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6 Exercises to Relieve Hip Pain

By Robert Rogacki | Therapydia DC

Hip pain is one of the most common injuries we treat at Therapydia. It can seem random, as most of our patients are not sure why their hip(s) started bothering them. Despite this, hip pain can be debilitating, causing pain with running, exercise, or even walking throughout a normal day.

Here are a few exercises that you can do to relieve or prevent hip pain:

Exercise 1: Clamshells 

Often, our patients present with weakness in their lateral hip muscles. To perform this exercise, lie on one side with both knees bent. Keep your feet together, and bring your top knee up toward the ceiling, stopping before your spine and torso start to rotate. You can hold the position at the top for a few seconds (we often have patients start with 5 second holds), then return to your starting position.

Perform 10-15 repetitions, then rest (or do the other side!).

Exercise 2: Reverse clamshells

This exercise is part of a hip strengthening series we will often prescribe to patients who report hip pain or present with hip weakness. To perform these, lie on your side with your knees bent, just like the previous exercise. This time, keep your knees together, and rotate your top foot toward the ceiling. You can also hold this exercise at the top, just like before.

Perform 10-15 repetitions, then rest.

Exercise 3: Hip flexor stretch

Many of our patients who have hip or back pain present with tight hip flexors, or the muscles in the front of your hip. To stretch them out, start by kneeling down on the ground with the other leg bent in front of you. You can use a pillow to cushion your knee if needed. Keep your torso upright, and lunge forward gently. You should feel a stretch along the front of your back leg (the one kneeling on the ground). If needed, try rotating your upper body slightly in either direction to create more of a stretch.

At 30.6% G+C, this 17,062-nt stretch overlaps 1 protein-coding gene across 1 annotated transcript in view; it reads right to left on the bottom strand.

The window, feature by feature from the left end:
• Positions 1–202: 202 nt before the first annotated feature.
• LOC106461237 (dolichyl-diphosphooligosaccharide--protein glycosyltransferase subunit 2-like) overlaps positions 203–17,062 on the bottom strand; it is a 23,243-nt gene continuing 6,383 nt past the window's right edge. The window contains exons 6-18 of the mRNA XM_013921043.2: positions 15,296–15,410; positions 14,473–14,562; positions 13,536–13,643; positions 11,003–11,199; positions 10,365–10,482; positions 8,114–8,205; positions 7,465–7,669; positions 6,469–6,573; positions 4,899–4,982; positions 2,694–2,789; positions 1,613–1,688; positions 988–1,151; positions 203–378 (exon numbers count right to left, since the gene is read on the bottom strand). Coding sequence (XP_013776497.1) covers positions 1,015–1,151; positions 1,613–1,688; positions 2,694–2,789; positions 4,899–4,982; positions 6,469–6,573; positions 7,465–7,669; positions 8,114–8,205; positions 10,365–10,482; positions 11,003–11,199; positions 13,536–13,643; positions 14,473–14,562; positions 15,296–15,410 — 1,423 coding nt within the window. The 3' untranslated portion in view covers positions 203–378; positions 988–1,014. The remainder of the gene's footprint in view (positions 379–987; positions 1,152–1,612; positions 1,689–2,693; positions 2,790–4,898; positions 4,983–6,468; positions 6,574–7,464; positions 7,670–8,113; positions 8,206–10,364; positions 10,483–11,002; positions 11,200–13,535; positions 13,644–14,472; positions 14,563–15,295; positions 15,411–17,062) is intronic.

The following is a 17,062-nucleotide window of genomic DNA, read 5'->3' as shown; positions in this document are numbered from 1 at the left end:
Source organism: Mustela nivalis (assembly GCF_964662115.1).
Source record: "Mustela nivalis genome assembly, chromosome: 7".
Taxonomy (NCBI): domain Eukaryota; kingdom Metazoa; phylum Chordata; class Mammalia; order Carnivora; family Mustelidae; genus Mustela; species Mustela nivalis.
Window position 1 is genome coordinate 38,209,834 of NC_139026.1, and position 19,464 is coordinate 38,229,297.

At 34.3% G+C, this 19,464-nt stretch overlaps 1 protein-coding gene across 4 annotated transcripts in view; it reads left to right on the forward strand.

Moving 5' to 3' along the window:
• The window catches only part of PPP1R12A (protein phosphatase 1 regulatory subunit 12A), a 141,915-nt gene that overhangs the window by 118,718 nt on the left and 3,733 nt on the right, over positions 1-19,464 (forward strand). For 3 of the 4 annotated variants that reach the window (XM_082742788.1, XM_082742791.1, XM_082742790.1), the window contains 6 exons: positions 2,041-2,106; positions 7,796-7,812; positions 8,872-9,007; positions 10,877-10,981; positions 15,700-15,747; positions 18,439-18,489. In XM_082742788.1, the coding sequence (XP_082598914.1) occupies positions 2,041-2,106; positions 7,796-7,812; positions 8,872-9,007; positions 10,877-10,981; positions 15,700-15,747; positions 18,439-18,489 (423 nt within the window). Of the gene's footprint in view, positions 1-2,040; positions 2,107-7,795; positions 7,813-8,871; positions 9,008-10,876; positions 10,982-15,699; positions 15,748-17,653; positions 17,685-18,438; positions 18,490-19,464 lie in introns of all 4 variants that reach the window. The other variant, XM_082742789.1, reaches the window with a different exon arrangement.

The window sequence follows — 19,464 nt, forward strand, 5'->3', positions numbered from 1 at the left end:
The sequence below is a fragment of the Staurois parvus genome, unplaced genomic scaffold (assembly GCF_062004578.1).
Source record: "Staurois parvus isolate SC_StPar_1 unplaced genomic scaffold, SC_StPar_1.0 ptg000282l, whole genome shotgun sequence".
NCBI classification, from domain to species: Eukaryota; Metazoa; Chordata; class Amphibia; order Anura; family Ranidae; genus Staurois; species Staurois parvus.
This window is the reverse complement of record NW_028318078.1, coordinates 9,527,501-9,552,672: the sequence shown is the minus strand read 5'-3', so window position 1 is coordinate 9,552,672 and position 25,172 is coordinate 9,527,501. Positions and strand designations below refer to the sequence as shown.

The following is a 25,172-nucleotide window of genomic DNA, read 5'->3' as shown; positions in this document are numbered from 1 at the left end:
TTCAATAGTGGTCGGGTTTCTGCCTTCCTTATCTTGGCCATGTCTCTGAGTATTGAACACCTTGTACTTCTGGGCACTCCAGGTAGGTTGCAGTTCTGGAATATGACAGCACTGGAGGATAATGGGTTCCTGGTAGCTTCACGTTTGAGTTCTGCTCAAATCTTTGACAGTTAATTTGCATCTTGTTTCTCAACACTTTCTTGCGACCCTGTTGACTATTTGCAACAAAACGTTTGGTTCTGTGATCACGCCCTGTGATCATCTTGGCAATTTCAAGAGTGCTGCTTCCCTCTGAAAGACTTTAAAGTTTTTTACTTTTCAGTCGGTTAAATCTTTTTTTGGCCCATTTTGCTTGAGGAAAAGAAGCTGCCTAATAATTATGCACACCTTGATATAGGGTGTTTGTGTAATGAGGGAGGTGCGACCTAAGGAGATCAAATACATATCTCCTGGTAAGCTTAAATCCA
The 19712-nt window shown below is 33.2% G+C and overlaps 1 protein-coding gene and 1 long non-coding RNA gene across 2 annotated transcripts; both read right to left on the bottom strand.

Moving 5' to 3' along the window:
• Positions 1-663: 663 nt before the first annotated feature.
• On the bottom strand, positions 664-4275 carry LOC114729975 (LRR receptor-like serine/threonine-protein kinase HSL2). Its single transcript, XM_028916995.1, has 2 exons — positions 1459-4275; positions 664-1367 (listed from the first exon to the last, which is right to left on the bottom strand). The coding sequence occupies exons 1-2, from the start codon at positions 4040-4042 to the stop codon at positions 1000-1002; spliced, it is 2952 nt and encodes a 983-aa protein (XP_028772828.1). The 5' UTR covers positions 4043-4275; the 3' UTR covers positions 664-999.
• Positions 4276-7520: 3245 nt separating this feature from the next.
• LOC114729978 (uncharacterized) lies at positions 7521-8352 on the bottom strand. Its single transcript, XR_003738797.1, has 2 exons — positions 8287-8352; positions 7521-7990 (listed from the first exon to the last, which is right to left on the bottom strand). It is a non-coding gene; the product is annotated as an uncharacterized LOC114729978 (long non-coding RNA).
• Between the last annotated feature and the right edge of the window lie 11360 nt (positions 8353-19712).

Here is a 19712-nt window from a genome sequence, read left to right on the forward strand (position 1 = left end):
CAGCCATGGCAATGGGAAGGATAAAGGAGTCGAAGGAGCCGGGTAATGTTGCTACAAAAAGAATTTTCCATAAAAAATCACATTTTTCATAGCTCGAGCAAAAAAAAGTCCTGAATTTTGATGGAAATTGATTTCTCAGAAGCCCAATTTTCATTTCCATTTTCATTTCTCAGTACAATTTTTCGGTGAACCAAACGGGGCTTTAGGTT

Hold the stretch for up to 30 seconds, and repeat 2-3 times.

Exercise 4: Sidelying hip abduction

To continue strengthening your lateral hips, lie on your side. You can bend your bottom leg for balance, but your top knee should be straight. Make sure to keep your hips “stacked” on top of one another, and lift your top leg up toward the ceiling. Don’t go too high, though — you only need to get the bottom leg 1-2 feet off the ground to get the most bang for your buck from this exercise.

Perform 10-15 repetitions, then rest.

Exercise 5: Prone hip extension

Lie face down with one knee bent. Squeeze your glutes, and try to lift the bent leg up toward the ceiling. Hold at the top for a few seconds, then return to your starting position. It’s important that you do not lift up too high — just enough to get your thigh off the ground will do — so your lumbar spine stays in a neutral position.

Perform 10-15 repetitions, then rest.

Exercise 6: Bridges

Lie on your back with your knees bent. Squeeze your glutes, and raise your hips up off the ground. 

Perform 10-15 repetitions, then rest. To progress this exercise, add a 5-10 second hold at the top of your bridge.


These exercises are just a few of the many different techniques we employ at Therapydia to help our patients eliminate their pain and return to their favorite activities. If your pain persists, schedule an appointment with one our our physical therapists, and they will help assist you on your road to recovery.

Jessica Jones

Physical Therapist

Jessica recently moved to Seattle from Boston, MA and is excited to join the Therapydia team. Her treatment experience includes orthopedics, sports medicine, pediatrics, and vestibular therapy. Jessica received her Doctorate in Physical Therapy from Northeastern University in Boston, MA in 2016. She has completed the Pediatric Physical Therapy Residency at Boston Children’s Hospital and is in the process of completing a Comprehensive Vestibular Rehabilitation certification. Jessica believes in empowering and inspiring patients to take control of their health through education, movement, and exercise. She enjoys treating patients of all ages and levels while utilizing soft tissue techniques, neuromuscular re-education, balance training as well as therapeutic exercise. In her free time, Jessica enjoys yoga, dancing, kayaking, and hiking with her dog!


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